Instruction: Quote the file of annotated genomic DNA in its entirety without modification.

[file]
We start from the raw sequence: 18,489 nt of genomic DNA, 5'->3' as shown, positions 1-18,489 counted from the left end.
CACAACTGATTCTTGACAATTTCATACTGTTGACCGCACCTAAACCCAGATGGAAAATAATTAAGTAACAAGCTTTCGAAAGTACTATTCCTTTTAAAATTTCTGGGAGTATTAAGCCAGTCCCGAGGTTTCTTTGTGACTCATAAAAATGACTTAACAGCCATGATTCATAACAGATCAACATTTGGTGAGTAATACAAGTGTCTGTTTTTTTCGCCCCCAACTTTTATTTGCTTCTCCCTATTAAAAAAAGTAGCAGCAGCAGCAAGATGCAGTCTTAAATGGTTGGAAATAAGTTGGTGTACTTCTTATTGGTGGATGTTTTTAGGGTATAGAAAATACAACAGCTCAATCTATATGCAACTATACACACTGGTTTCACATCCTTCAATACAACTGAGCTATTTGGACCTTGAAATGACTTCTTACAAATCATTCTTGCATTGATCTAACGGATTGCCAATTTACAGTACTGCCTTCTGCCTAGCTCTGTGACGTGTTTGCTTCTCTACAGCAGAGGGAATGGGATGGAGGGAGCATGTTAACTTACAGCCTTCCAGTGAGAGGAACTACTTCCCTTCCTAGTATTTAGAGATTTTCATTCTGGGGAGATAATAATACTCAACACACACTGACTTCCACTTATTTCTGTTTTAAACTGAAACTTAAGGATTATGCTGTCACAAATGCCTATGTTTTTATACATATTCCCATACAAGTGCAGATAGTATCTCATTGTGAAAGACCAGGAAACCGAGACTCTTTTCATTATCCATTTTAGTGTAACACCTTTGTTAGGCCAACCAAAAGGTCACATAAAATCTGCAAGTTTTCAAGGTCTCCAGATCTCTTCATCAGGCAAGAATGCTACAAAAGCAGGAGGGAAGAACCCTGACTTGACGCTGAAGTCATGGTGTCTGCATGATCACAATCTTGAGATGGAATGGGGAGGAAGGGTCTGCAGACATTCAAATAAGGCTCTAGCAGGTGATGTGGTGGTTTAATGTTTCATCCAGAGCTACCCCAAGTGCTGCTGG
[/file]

We start from the raw sequence: 18,489 nt of genomic DNA, 5'->3' as shown, positions 1-18,489 counted from the left end.
CACAACTGATTCTTGACAATTTCATACTGTTGACCGCACCTAAACCCAGATGGAAAATAATTAAGTAACAAGCTTTCGAAAGTACTATTCCTTTTAAAATTTCTGGGAGTATTAAGCCAGTCCCGAGGTTTCTTTGTGACTCATAAAAATGACTTAACAGCCATGATTCATAACAGATCAACATTTGGTGAGTAATACAAGTGTCTGTTTTTTTCGCCCCCAACTTTTATTTGCTTCTCCCTATTAAAAAAAGTAGCAGCAGCAGCAAGATGCAGTCTTAAATGGTTGGAAATAAGTTGGTGTACTTCTTATTGGTGGATGTTTTTAGGGTATAGAAAATACAACAGCTCAATCTATATGCAACTATACACACTGGTTTCACATCCTTCAATACAACTGAGCTATTTGGACCTTGAAATGACTTCTTACAAATCATTCTTGCATTGATCTAACGGATTGCCAATTTACAGTACTGCCTTCTGCCTAGCTCTGTGACGTGTTTGCTTCTCTACAGCAGAGGGAATGGGATGGAGGGAGCATGTTAACTTACAGCCTTCCAGTGAGAGGAACTACTTCCCTTCCTAGTATTTAGAGATTTTCATTCTGGGGAGATAATAATACTCAACACACACTGACTTCCACTTATTTCTGTTTTAAACTGAAACTTAAGGATTATGCTGTCACAAATGCCTATGTTTTTATACATATTCCCATACAAGTGCAGATAGTATCTCATTGTGAAAGACCAGGAAACCGAGACTCTTTTCATTATCCATTTTAGTGTAACACCTTTGTTAGGCCAACCAAAAGGTCACATAAAATCTGCAAGTTTTCAAGGTCTCCAGATCTCTTCATCAGGCAAGAATGCTACAAAAGCAGGAGGGAAGAACCCTGACTTGACGCTGAAGTCATGGTGTCTGCATGATCACAATCTTGAGATGGAATGGGGAGGAAGGGTCTGCAGACATTCAAATAAGGCTCTAGCAGGTGATGTGGTGGTTTAATGTTTCATCCAGAGCTACCCCAAGTGCTGCTGG